Fitting with a film series that, if you include the extended cuts, runs for 681 minutes, The Fellowship of the Ring takes its time setting up the mythos and, unlike other films in the series, it dedicates long takes and picturesque visuals to set a large, legendary mood. Below are those, and many other, moments depicting the visual spectacle that is Fellowship of the Ring.

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The Lord of the Rings: The Fellowship of the Ring
Director: Peter Jackson
Cinematographer: Andrew Lesnie

*click on the images for a larger view; images courtesy of screencapped.net

^It should be noted that Andrew Lesnie won the 2001 Academy Award for Cinematography for this film.




February 9, 2015

The Cinematography of Carrie (2013)


Before I write a review of Carrie (yes, yes, the 2013 version), I wanted to share some of the striking visuals from the film. Carrie is not necessarily a freeze-frame type of film that I'd usually display here. The accomplishment is a little more psychological. A lot of the crisp, HD images are used as a ironic counterpart to the film's grimy feel ... the film kind of embodies the process of puberty.

That said, there are still some cool looking 'picture' shots. Thanks to KissThemGoodbye, a website I found by chance doing a Google image search. They have a lot of other screen caps so if you're looking for some, go check them out.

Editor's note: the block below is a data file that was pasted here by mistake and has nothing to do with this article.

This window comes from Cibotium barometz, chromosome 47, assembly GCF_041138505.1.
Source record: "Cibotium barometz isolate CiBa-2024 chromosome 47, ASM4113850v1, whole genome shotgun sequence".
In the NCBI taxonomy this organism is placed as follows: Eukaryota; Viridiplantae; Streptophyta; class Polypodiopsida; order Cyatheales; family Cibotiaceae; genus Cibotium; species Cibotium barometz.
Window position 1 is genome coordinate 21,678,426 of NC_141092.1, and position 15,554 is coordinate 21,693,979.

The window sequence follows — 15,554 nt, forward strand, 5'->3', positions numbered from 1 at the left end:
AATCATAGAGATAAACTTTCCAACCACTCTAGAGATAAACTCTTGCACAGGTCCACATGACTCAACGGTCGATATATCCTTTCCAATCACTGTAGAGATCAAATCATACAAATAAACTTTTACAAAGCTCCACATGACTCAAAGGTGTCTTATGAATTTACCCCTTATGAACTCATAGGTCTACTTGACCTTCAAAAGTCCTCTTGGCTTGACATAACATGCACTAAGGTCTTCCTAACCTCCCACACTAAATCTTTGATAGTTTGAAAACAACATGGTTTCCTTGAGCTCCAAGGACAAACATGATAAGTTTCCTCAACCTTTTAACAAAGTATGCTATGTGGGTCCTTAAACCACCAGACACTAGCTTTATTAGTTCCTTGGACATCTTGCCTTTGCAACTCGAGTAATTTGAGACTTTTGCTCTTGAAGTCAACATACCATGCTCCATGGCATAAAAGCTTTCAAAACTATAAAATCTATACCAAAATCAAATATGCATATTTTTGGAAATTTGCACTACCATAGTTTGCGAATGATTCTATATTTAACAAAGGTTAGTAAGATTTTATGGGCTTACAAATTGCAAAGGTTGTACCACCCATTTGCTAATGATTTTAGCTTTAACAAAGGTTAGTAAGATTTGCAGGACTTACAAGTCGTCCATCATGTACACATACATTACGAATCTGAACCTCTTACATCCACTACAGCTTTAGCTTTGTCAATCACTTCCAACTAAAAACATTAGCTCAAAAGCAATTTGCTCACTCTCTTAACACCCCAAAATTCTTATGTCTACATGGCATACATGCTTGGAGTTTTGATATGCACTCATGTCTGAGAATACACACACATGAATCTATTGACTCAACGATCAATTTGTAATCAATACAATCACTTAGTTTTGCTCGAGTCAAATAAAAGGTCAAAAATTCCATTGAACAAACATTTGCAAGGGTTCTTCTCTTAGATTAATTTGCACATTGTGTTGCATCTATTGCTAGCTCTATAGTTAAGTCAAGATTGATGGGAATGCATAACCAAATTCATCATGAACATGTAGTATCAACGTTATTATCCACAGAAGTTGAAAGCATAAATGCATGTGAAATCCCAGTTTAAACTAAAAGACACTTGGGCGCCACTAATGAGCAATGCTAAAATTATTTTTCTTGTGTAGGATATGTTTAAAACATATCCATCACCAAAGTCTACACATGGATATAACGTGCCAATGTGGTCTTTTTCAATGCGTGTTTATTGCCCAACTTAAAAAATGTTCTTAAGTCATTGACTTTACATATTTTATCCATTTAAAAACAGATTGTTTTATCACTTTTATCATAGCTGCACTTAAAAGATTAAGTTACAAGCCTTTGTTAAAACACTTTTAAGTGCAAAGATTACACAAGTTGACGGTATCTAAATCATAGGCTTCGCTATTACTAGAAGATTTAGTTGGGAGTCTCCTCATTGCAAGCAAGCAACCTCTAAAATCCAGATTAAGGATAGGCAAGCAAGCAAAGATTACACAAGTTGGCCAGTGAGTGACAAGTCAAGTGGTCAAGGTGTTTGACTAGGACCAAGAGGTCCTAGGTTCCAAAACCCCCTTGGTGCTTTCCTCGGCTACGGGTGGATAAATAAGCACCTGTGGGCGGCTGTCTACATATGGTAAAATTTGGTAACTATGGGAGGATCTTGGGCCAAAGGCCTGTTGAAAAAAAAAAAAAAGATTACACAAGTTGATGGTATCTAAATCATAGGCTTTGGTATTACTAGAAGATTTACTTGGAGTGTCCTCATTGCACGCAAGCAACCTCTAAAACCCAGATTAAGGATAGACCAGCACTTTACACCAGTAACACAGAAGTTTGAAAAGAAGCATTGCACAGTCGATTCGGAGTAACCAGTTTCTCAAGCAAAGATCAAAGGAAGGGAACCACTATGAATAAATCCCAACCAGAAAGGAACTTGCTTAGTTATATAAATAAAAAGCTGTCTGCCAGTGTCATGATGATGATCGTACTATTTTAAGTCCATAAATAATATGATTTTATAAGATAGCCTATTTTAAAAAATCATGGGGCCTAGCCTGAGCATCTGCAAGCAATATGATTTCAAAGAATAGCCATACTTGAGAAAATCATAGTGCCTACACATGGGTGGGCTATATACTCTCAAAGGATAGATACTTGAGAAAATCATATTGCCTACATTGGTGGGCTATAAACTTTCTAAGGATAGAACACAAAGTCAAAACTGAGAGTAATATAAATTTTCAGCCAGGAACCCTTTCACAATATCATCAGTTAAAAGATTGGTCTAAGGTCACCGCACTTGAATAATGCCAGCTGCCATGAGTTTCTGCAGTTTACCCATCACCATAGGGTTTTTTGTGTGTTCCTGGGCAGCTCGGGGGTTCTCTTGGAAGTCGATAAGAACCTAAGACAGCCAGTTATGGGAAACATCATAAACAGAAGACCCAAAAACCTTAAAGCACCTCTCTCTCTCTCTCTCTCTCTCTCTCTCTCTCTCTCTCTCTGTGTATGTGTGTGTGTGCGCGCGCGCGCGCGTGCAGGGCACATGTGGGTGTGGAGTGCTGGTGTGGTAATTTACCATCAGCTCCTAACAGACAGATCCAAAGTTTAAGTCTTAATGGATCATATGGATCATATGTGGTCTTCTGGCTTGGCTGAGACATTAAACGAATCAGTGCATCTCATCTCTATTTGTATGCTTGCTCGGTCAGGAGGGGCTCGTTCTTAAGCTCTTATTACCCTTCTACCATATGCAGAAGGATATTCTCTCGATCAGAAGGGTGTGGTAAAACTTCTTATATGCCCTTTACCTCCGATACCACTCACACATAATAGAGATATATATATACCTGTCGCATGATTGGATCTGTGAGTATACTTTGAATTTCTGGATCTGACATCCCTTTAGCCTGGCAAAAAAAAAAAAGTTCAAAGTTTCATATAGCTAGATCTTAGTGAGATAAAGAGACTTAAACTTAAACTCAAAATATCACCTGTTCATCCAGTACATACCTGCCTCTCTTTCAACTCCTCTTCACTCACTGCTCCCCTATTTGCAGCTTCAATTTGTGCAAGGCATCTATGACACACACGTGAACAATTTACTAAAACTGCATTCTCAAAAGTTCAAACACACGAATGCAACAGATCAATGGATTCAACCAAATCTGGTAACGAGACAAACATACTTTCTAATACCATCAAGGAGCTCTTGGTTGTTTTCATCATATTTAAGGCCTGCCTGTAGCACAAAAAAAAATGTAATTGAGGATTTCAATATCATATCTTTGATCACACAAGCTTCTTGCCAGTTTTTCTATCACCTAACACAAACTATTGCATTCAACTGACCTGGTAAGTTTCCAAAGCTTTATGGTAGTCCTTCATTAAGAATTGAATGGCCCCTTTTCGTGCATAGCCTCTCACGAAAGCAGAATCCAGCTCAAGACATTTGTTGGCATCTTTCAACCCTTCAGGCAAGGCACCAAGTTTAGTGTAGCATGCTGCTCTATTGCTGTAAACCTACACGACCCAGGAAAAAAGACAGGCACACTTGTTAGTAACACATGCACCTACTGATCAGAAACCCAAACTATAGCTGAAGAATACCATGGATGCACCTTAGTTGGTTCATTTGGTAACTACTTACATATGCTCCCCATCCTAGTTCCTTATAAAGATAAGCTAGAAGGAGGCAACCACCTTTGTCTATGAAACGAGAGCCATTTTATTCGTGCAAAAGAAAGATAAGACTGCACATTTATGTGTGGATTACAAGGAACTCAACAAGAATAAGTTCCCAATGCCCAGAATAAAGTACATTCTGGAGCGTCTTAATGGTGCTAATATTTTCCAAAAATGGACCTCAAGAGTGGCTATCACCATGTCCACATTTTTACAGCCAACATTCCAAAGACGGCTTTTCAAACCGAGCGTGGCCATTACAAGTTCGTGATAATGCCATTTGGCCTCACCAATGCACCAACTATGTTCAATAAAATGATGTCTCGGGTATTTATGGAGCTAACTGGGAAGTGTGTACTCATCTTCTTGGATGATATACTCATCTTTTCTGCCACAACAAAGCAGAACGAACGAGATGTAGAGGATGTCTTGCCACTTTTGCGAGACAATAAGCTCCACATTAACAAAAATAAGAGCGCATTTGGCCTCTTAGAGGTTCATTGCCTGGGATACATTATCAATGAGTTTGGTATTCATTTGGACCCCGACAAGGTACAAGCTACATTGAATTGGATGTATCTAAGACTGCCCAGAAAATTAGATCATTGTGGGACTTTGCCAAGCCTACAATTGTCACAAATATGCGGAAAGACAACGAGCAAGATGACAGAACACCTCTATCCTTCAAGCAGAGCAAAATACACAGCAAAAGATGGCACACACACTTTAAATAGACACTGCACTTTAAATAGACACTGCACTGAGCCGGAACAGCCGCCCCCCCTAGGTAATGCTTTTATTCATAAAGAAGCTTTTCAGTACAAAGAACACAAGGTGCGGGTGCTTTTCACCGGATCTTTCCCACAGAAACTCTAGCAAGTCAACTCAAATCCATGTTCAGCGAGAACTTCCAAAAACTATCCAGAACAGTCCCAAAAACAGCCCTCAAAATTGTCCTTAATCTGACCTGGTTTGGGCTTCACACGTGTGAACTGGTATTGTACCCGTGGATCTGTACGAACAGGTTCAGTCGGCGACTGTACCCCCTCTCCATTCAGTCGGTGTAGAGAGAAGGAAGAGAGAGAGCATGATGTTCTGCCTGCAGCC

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Carrie
Director: Kimberly Peirce
Cinematographer: Steve Yedlin

*click on the images for a larger view



January 31, 2015

A Most Violent Year (2014)

It is not often that I find a film that seems to exist for the sole purpose of pleasing me. I have been blessed on very few occasions to sit down at a movie theater and watch as a studio spends millions of dollars and, presumably, lots of research and development into mind reading technology, displaying a motion picture tailor made for my brain. A Most Violent Year is A24's (the distributing studio) love note to me ... and I can only thank them with an $8.50 matinee fee, a DVD sale and a glowing review.

Now, A Most Violent Year, for many, may be the most disappointing film of the century. As Hollywood is want to do, they are selling this fucker hard as about forty different things. The main selling point seems to be that the movie is basically the second coming of Goodfellas and, like its title suggests, will be the most ultraviolet crime thriller of all time. So yeah, if you're going in expecting that, you might be pretty bored or pissed off.